Recovery.gov reported that $6.4 billion was sent to 700 districts, including 11 in Minnesota, that don't exist.
Minnesota's 27th Congressional District has snared just over $3 million in federal stimulus money, five times as much as the 57th District has gotten.
One problem: Neither district exists -- except on Recovery.gov, the Obama administration's website that tracks the flow of stimulus cash.
Beyond Minnesota's eight actual congressional districts, which have gotten the lion's share of the money, the website lists 11 phantom districts that supposedly were awarded more than $7 million in grants.
An official at the stimulus' oversight body told ABC News, which first reported the errors, that nonexistent districts were listed because some people receiving federal funds "don't know what congressional district they live in, so they appear to be just throwing in any number" on forms submitted to the government.
Gov. Tim Pawlenty took aim at the errors Tuesday, tweeting: "Fed spending out of control -- it appears to go places that don't exist. MN has 8 cong districts; Recovery.gov says we have a 57th."
The errors weren't just in Minnesota. According to ABC, administration officials say they found 700 mistakenly credited phantom districts for amounts that totaled $6.4 billion, while supposedly creating or saving nearly 30,000 jobs.
Rep. Dave Obey, D-Wis., chairman of the House Appropriations Committee, wrote the $787 billion economic stimulus bill that Congress passed in February. He has been one of the recovery effort's most ardent supporters, but earlier this week blasted the errors.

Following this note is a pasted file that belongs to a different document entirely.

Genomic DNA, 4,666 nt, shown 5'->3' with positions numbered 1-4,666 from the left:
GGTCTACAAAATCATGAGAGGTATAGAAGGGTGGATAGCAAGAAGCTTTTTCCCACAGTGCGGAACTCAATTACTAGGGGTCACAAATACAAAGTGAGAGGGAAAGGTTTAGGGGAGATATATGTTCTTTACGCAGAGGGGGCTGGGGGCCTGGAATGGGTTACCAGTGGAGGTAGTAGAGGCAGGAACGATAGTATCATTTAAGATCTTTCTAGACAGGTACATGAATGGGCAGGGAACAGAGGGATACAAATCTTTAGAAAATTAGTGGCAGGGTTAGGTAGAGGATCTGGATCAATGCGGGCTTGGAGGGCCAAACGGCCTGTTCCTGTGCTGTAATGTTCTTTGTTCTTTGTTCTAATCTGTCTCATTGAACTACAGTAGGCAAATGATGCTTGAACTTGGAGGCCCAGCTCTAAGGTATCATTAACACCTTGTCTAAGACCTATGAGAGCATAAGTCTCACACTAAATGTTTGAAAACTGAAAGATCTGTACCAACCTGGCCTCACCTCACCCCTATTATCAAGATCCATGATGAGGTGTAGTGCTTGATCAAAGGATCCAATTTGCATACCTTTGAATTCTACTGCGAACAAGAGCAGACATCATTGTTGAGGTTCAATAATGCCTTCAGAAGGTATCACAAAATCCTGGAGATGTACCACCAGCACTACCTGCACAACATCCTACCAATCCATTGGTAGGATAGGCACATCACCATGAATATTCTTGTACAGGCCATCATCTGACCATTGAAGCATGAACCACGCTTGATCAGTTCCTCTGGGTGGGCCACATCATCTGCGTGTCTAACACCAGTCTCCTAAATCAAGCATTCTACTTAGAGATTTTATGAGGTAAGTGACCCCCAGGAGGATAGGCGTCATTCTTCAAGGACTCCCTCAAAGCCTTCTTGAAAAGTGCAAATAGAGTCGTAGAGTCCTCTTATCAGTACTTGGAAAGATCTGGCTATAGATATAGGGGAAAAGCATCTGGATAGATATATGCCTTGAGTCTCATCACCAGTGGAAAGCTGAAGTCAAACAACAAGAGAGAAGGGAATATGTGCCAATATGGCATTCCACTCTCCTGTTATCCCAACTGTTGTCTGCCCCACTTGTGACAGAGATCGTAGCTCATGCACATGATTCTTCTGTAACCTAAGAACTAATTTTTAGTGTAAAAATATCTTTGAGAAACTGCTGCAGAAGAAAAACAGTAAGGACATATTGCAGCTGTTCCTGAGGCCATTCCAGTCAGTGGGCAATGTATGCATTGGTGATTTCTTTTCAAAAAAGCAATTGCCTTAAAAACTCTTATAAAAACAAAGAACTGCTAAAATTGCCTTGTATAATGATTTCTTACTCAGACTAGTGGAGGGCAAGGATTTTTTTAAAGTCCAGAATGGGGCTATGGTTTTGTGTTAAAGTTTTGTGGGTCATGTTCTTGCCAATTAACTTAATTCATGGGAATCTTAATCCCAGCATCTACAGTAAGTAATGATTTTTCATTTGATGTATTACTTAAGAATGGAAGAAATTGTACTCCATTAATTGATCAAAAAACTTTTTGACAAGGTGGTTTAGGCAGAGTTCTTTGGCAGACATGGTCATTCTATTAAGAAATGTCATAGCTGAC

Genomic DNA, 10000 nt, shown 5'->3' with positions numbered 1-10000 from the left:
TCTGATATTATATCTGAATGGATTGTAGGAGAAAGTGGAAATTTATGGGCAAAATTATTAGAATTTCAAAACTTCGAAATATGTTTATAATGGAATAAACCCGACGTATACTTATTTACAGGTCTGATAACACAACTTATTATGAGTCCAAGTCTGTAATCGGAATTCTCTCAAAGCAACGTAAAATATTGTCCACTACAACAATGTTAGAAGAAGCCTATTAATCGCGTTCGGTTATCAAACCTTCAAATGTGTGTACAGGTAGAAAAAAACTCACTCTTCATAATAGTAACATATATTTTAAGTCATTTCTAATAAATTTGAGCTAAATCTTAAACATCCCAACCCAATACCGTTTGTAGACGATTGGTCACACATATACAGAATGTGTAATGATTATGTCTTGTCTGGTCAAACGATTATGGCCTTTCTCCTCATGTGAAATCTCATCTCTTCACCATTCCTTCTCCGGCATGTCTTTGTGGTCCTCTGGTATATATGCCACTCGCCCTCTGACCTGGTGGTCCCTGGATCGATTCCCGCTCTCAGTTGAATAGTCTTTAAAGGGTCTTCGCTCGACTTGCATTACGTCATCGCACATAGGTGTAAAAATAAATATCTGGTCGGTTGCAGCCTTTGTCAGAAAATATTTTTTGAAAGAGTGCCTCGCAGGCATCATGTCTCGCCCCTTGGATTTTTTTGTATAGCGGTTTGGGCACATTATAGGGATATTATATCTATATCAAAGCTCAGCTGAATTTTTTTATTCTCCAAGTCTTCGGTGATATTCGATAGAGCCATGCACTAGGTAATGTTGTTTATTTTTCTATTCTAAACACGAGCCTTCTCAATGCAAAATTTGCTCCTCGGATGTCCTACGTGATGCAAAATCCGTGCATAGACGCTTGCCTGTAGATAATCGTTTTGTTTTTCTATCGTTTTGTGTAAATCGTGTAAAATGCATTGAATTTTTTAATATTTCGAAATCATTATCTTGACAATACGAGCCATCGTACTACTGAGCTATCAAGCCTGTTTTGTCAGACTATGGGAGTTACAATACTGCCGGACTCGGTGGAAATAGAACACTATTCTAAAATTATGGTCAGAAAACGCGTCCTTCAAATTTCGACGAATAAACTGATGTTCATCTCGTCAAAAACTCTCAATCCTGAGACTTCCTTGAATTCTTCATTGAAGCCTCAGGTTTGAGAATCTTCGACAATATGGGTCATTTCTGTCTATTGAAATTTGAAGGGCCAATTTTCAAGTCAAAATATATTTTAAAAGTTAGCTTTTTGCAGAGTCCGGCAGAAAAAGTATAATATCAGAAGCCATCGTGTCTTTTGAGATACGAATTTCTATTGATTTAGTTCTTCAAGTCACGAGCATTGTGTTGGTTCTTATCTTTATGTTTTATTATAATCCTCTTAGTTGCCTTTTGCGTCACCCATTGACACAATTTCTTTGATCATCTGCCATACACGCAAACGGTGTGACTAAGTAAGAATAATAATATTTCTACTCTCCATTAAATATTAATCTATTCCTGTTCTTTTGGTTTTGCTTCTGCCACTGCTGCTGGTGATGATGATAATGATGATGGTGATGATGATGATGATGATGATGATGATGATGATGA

"Credibility counts in government, and stupid mistakes like this undermine it," Obey said in a statement. "The inaccuracies on Recovery.gov that have come to light are outrageous, and the administration owes itself, the Congress and every American a commitment to work night and day to correct the ludicrous mistakes."
When Rep. Darrell Issa, R-Calif., questioned administration officials about the mistakes, Earl Devaney, chairman of the Recovery Accountability and Transparency Board, replied in a letter that he can't completely vouch for the numbers.
"Your letter specifically asks if I am able to certify that the number of jobs reported as created/saved on Recovery.gov is accurate and auditable. No, I am not able to make this certification," Devaney wrote, in a letter provided to ABC News.
Appearing on "The Daily Show" Tuesday, Vice President Joe Biden offered this defense: "Look, the bottom line is that we do check [data sent to the federal government]. But what happens is the initial report comes in cold. We don't -- of the 130,000 reports that come in, as to what they did with the money, we're now going through it."
Staff writer Eric Roper and the Washington Post contributed to this report. Bob Von Sternberg • 612-673-7184